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On test: FSA K-Force carbon crankset and Mega-Exo bottom bracket, August 5, 2005
May the K-Force be with you
Steve Beletich examines FSA's K-Force carbon crankset and Mega-Exo bottom bracket, which fit squarely in the 'why didn't we think of this before?' category.
The widespread adoption of the two piece crankset with outboard bearings is probably the most significant advance in road bike drivetrains over the past few years. Its advantages are obvious. Fewer components, leading to reduced weight and increased reliability; a wider bearing platform with larger bearings, leading to increased rigidity and once again, increased reliability.
The FSA Mega Exo bottom bracket is available to suit English or Italian bottom bracket shells. Its outboard alloy bearings cups contain oversize sealed cartridge bearings which are further protected by an external plastic/rubber seal arrangement. The cranks themselves are made from carbon fibre, with the drive side crank incorporating the 130mm BCD chainring spider in monocoque fashion. The spider is bonded to a 24mm diameter hollow chromoly steel axle, the left hand side of which is splined to accept the opposing crankarm. Cranksets are available in lengths of 170, 172.5 and 175mm, and the chainrings are conventionally toothed 39/53 units, ramped and pinned for effective shifting. They're made of 7075 aluminium and fastened with hard-to-destroy Torx chainring bolts, also in 7075 aluminium.
Installing the Mega-Exo bottom bracket and K-Force cranks did require some mucking about with O-rings, crush washers and weird-looking spanners that can't be bought in your local hardware store. The bottom bracket (BB) screws in easily, although remember that the drive side of an English BB has a left hand thread (the reasons for which are examined below). This minor detail is even more important when you come to unscrew the BB. Don't learn the hard way, as I did some years ago, by sliding four feet of pipe over a socket wrench, only to discover that I was actually tightening the bottom bracket.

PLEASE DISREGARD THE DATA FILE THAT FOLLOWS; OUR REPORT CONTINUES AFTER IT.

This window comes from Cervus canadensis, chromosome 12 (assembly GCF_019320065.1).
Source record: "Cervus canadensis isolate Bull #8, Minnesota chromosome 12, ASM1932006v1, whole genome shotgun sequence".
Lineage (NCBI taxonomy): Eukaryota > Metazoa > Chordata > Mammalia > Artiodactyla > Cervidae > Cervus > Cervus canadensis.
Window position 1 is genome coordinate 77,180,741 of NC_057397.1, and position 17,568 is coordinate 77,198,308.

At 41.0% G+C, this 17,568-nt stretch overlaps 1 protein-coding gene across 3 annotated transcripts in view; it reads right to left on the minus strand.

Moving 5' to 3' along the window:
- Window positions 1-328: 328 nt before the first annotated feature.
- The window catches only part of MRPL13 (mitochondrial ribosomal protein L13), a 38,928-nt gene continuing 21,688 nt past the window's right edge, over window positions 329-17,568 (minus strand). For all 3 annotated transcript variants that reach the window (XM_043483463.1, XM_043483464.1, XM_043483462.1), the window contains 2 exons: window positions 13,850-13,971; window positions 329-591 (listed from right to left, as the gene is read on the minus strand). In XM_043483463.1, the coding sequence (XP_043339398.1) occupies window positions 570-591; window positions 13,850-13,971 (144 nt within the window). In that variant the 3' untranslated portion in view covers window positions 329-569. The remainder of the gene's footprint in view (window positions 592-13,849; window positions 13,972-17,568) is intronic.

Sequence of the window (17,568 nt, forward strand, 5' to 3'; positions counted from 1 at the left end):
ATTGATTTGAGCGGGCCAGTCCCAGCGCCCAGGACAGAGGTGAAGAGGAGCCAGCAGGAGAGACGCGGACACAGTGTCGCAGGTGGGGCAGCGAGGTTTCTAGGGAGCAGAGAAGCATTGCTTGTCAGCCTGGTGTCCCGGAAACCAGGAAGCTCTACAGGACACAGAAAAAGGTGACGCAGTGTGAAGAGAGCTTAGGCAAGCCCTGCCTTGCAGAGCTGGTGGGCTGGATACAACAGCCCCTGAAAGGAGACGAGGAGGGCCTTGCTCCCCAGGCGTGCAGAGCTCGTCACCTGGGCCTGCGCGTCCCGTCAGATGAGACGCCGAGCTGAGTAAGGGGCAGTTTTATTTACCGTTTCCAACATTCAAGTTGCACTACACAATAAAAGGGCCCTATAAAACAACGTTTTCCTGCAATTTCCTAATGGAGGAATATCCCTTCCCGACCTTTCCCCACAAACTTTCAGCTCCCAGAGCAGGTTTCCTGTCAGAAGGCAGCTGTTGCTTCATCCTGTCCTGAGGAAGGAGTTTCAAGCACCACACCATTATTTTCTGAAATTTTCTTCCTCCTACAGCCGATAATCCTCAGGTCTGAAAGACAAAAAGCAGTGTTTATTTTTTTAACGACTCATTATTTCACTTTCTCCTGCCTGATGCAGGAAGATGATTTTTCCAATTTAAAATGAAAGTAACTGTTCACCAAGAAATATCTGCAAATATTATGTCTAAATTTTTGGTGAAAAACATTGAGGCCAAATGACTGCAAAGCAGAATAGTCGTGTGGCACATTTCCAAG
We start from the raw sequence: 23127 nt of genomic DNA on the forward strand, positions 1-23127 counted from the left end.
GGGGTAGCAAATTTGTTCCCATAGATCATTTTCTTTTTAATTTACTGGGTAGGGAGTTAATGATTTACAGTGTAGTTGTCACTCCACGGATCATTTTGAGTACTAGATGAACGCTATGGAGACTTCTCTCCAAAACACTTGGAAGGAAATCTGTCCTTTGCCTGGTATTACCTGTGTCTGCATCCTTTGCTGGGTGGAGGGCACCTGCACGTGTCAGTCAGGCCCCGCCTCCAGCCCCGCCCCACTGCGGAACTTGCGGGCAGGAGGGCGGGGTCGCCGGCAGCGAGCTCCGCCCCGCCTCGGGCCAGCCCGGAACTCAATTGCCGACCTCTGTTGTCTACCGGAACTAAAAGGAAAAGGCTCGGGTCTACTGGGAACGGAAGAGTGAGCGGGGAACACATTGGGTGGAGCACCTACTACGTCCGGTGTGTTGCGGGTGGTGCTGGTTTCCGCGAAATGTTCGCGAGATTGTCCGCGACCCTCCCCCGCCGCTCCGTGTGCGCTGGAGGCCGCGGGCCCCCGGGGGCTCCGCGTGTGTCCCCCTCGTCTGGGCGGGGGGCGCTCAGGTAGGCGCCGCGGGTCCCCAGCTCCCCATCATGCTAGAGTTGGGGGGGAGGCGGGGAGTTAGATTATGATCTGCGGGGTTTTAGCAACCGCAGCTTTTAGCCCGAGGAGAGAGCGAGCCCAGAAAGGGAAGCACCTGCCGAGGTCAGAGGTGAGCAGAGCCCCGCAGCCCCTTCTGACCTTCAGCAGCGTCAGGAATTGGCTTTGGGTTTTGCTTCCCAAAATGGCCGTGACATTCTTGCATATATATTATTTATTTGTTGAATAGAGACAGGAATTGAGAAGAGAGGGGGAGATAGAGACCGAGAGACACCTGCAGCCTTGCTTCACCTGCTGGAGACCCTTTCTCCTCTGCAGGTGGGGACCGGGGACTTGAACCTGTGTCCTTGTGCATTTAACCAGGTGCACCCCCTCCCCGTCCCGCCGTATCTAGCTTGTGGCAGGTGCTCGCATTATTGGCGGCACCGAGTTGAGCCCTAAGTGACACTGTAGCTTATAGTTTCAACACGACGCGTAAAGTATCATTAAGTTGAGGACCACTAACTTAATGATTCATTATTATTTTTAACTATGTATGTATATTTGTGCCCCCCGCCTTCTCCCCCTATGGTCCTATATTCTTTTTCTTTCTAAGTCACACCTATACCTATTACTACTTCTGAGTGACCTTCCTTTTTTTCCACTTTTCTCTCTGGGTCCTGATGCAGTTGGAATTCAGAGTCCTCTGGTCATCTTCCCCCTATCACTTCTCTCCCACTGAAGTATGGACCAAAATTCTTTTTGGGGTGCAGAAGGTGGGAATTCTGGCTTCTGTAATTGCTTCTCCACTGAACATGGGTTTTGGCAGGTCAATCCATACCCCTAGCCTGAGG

Once the Mega-Exo BB is installed, the bearing cups must be tightened using a special spanner, which unfortunately you've got to buy. However, it's the same as the widely-available Shimano tool and not especially expensive. And what gearhead will turn down an excuse to buy new tools? Nevertheless, there are no shortcuts available here, so leave that Stilson wrench in your grandfather's toolbox where it belongs.
Once the BB is installed and tightened, the crank spindle then inserts into the BB from the drive side. Because it needs to sit tightly in the bearing race, this insertion is a very snug sliding fit. After some gentle persuasion, I got the crank inserted far enough until the left hand crank arm and bolt would go onto the splined crank spindle, to pull it the rest of the way through. The left hand crank arm boasts a self-extracting bolt, which is held in place by a threaded retainer. This retainer also requires a special pin spanner. I didn't bother buying one, opting instead to use a set of circlip pliers. The retainer only ever needs to be tightened once, then stays in place for life, without seeing any load.